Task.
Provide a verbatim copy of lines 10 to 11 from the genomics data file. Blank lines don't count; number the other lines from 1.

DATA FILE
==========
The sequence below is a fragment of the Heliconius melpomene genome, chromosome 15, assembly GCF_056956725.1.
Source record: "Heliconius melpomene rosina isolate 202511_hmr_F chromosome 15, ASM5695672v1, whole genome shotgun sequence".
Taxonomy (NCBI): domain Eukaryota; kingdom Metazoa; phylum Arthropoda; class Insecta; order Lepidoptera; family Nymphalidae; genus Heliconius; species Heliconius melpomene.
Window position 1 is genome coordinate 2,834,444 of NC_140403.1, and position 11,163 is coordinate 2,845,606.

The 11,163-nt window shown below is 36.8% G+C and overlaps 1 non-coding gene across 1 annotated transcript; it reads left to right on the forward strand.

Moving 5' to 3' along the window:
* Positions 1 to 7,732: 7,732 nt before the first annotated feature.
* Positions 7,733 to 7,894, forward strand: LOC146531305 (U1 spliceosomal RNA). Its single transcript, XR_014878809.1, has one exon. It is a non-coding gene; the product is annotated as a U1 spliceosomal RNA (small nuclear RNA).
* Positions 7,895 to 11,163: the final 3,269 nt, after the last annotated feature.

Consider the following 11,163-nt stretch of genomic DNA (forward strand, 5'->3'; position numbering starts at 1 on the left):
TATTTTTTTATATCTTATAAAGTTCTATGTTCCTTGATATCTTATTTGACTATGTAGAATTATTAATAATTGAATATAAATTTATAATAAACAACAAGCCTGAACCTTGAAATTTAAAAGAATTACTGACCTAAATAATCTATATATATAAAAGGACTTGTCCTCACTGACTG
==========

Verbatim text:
Consider the following 11,163-nt stretch of genomic DNA (forward strand, 5'->3'; position numbering starts at 1 on the left):
TATTTTTTTATATCTTATAAAGTTCTATGTTCCTTGATATCTTATTTGACTATGTAGAATTATTAATAATTGAATATAAATTTATAATAAACAACAAGCCTGAACCTTGAAATTTAAAAGAATTACTGACCTAAATAATCTATATATATAAAAGGACTTGTCCTCACTGACTG